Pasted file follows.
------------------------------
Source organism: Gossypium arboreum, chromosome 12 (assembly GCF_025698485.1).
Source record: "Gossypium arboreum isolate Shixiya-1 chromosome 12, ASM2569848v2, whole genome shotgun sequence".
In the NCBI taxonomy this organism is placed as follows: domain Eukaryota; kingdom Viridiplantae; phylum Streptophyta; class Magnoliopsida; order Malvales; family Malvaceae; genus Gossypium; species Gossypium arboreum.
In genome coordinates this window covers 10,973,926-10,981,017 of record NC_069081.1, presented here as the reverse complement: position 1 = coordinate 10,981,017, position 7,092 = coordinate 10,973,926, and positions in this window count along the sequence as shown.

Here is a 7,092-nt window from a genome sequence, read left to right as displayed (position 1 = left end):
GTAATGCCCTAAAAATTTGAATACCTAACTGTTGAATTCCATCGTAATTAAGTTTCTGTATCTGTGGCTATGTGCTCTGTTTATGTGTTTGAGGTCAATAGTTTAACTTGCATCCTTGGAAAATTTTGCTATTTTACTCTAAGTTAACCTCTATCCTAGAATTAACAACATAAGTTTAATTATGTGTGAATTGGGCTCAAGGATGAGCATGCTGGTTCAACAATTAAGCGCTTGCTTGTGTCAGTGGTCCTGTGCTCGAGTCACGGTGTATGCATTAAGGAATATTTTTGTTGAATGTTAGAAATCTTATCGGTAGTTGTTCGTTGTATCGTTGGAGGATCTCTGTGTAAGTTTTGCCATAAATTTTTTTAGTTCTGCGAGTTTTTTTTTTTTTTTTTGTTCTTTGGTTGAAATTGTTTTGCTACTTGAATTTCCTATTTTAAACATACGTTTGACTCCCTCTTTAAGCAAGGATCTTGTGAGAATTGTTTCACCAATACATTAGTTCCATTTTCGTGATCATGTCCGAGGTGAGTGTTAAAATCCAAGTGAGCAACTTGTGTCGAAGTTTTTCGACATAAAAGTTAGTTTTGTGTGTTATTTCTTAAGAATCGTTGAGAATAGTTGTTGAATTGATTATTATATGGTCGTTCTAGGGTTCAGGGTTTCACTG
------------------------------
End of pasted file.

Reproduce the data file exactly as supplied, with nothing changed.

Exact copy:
Source organism: Gossypium arboreum, chromosome 12 (assembly GCF_025698485.1).
Source record: "Gossypium arboreum isolate Shixiya-1 chromosome 12, ASM2569848v2, whole genome shotgun sequence".
In the NCBI taxonomy this organism is placed as follows: domain Eukaryota; kingdom Viridiplantae; phylum Streptophyta; class Magnoliopsida; order Malvales; family Malvaceae; genus Gossypium; species Gossypium arboreum.
In genome coordinates this window covers 10,973,926-10,981,017 of record NC_069081.1, presented here as the reverse complement: position 1 = coordinate 10,981,017, position 7,092 = coordinate 10,973,926, and positions in this window count along the sequence as shown.

Here is a 7,092-nt window from a genome sequence, read left to right as displayed (position 1 = left end):
GTAATGCCCTAAAAATTTGAATACCTAACTGTTGAATTCCATCGTAATTAAGTTTCTGTATCTGTGGCTATGTGCTCTGTTTATGTGTTTGAGGTCAATAGTTTAACTTGCATCCTTGGAAAATTTTGCTATTTTACTCTAAGTTAACCTCTATCCTAGAATTAACAACATAAGTTTAATTATGTGTGAATTGGGCTCAAGGATGAGCATGCTGGTTCAACAATTAAGCGCTTGCTTGTGTCAGTGGTCCTGTGCTCGAGTCACGGTGTATGCATTAAGGAATATTTTTGTTGAATGTTAGAAATCTTATCGGTAGTTGTTCGTTGTATCGTTGGAGGATCTCTGTGTAAGTTTTGCCATAAATTTTTTTAGTTCTGCGAGTTTTTTTTTTTTTTTTTGTTCTTTGGTTGAAATTGTTTTGCTACTTGAATTTCCTATTTTAAACATACGTTTGACTCCCTCTTTAAGCAAGGATCTTGTGAGAATTGTTTCACCAATACATTAGTTCCATTTTCGTGATCATGTCCGAGGTGAGTGTTAAAATCCAAGTGAGCAACTTGTGTCGAAGTTTTTCGACATAAAAGTTAGTTTTGTGTGTTATTTCTTAAGAATCGTTGAGAATAGTTGTTGAATTGATTATTATATGGTCGTTCTAGGGTTCAGGGTTTCACTG